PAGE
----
One of the key differences between analog and digital sensors is their output resolution. For example, analog sensors provide infinite resolution since they provide a continuous range of values, while digital sensors have a finite resolution determined by the number of bits used to represent the signal. Another difference is the susceptibility to noise. Analog
How to Build a DIY CO2 Meter with Arduino
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In this tutorial, we will show you how to make a benchtop-style CO2 meter using our EZO-CO2™ Embedded Carbon Dioxide Sensor connected to an Arduino Uno. The real-time readings will be shown on a liquid crystal display (LCD) in PPM. Both the sensor and display are connected to the Arduino via I2C.
This device was developed and tested using a Windows computer. It was not tested on Mac.
This CO2 sensor is for gaseous CO2 only, do not submerge!
Before we begin have the following items readily available
- 1x Arduino Uno
- 1x Atlas Scientific EZO-CO2™ Embedded Carbon Dioxide Sensor
- 1x Atlas Scientific Sensor Bridge
- 1x 16 x 2 LCD Module
- 1x Adafruit i2c / SPI character LCD backpack
- 1x 158 x 90 x 60 mm enclosure
- 1x USB cable type A – B male/male
- 1x 12V power supply
- 4x male to female jumper wires
- 4x male to male jumper wires
- 3x 11mm standoffs with screws
Hand tools and fabrication machines used
Below is a list of tools we used for this tutorial. You do not need to have ALL these tools, although they will greatly speed up the process.
- Drill press
- (1/4″, 7/64″) drill bits
- (1″ 1/16″) annular cutter
- Milling machine
- (1/8″) endmill
- Solder iron & solder
- Hand files
- Phillips-head screwdriver
- Painters tape
- Sharpie marker
1. Prepare the enclosure
Safety: Remember to take care when handling tools/machinery and to wear proper safety gear such as goggles, gloves, and respirators.
Opening for the LCD
a) The LCD is placed in the top portion of the enclosure. Cover the surface with painters tape and center a (71 x 24mm) rectangle on it.
b) Using a 1/8″ endmill, cut just on the inside of the drawn rectangle as close to the line as possible.
c) With a hand file, remove the excess material and shape the opening to the required size.
Openings for the Arduino’s USB and power jack
a) Cover one of the long sides on the bottom portion of the enclosure with painters tape. Mark off the locations for the USB and power jack.
b) With the 1/8″ endmill, cut within the outline of the two rectangles.
c) Use a hand file to remove the excess material and shape the opening to the required size.
Opening for CO2 sensor
a) On the same side as the Arduino ports, mark off the spot for the CO2 sensor and drill a (1/4″) pilot hole.
b) Using a (1″ 1/16″) annular cutter, cut the hole for the CO2 sensor.
Holes for standoffs
a) Mark the locations for the three 11mm standoffs.
b) Use a (7/64″) drill bit to bore the holes.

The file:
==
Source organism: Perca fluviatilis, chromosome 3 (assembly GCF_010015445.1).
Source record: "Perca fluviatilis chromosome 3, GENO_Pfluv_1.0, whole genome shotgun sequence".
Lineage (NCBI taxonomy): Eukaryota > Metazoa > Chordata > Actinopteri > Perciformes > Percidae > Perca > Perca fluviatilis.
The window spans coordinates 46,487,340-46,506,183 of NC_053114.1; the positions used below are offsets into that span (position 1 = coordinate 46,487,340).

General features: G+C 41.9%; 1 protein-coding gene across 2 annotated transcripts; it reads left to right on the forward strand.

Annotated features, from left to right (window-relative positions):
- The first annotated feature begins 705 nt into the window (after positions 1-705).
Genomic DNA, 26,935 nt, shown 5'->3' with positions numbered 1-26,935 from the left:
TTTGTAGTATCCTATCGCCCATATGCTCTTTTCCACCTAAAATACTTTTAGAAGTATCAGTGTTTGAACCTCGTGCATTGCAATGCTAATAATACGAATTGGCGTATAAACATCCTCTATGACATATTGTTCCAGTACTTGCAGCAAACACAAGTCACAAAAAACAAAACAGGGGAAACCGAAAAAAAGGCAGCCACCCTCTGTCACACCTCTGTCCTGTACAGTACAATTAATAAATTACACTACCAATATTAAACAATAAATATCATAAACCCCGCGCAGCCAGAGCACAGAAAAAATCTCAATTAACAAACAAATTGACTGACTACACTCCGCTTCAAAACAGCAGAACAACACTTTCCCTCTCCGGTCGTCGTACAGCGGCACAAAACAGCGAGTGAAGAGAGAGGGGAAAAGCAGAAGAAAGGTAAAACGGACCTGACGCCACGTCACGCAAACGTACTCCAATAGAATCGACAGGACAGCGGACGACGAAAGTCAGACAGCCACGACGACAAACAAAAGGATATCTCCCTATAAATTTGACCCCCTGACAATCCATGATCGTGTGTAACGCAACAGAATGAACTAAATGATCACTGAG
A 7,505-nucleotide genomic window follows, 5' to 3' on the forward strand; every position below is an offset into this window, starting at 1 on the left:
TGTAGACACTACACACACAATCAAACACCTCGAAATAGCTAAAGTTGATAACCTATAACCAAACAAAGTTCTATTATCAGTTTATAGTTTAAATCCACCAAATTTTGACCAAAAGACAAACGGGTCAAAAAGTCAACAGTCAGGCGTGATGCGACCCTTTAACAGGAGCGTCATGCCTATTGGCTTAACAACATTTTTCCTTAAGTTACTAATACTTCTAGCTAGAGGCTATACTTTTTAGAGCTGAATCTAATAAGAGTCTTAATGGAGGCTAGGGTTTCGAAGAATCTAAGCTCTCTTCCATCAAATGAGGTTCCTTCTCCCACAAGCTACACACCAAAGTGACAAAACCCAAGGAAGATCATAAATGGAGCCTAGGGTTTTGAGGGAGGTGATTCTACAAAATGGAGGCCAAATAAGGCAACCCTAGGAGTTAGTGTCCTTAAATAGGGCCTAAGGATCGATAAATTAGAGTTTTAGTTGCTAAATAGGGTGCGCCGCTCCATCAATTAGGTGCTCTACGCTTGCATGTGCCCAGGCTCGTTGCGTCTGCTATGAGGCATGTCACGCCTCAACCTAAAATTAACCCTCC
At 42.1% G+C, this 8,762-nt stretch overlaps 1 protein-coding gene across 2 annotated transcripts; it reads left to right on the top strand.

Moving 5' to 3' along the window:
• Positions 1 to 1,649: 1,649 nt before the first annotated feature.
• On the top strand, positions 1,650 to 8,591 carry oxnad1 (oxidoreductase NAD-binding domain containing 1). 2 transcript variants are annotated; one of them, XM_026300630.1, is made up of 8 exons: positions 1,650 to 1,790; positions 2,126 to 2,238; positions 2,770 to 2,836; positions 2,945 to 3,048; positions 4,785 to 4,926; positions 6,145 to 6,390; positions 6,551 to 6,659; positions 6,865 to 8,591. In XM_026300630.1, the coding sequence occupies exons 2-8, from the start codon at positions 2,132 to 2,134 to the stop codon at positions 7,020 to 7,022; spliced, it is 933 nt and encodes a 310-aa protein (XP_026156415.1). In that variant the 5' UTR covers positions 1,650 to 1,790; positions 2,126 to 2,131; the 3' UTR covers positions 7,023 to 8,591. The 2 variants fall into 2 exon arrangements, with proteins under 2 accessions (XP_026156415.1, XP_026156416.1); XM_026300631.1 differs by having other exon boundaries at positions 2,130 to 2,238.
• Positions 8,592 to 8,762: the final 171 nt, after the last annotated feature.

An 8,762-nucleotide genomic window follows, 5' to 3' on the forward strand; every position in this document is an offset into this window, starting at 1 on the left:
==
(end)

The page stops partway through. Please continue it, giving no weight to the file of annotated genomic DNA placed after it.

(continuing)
Now that the enclosure is complete, let’s move on to the
2. Solder I2C backpack to display
Since the I2C backpack is a separate component, solder it onto the pins of the LCD as shown below.
3. Set CO2 sensor to I2C mode
By default, the CO2 sensor comes in UART mode. You will need to set it to I2C mode at the default address of 105 for this project.
Refer to the datasheet on how to change modes.
4. Install and wire components in the enclosure
a) Attach the three 11mm standoffs.
b) Mount the Arduino into place and secure it to standoffs with screws.
c) Add the sensor bridge and secure it with a screw.
d) Connect the sensor bridge to the Arduino using the male-to-male jumper wires as shown in the wiring diagram.
e) Next, install the CO2 sensor using a (3/4″ NPT) locknut and O-ring and plug the data cable into the sensor bridge. Be sure to align the white and blue wires of the data cable with the corresponding labels on the bridge.
f) Insert the LCD into the enclosure’s cover. (You can use some hot glue to help hold it in place).
g) Connect the LCD to the sensor bridge using the male to female jumper wires following the wiring diagram.
h) Using the A – B male/male USB cable, connect the Arduino Uno to your computer and open the Arduino IDE software. It’s time to get the code onto the Arduino.
Make sure your Arduino IDE libraries are up to date
Add the EZO I2C library
To download the Ezo_I2c library file, click HERE.
Click on the green “Code” button, then click “Download Zip” as shown in the image below
*Don’t unzip this file!
Import the.ZIP file to your Arduino IDE. To import the.ZIP file go to Sketch > Include Library > Add.ZIP Library
Install the Adafruit Liquid Crystal library
In the IDE go to Sketch > Include Library > Manage Libraries
Lookup “Adafruit LiquidCrystal” in the search bar of the Library Manager
Click on Install
Flash Arduino with the code
a) Open the code by going to File > Examples > EZO_I2C_lib-master > Examples > Projects > arduino_co2_meter
b) Set the target CPU to flash: Tools > Board > Arduino AVR Boards > Arduino Uno
c) Select the port to which your Arduino is connected: Tools > Port > COM “X”
(comport address will change from user to user)
d) Compile and flash the code to the Arduino. Once completed you should see the CO2 readings on your serial monitor (append carriage return only and set the baud rate to 9600) as well as the LCD. Adjust the screen contrast of the display as needed using the nob on the i2c backpack.
a) Unplug the device from your computer and screw the top and bottom portions of the enclosure together to complete the assembly.
b) You can now power the meter with an external 12V barrel jack supply. Congratulations, you now have a benchtop Co2 Meter ready to go!
Products used in this tutorial
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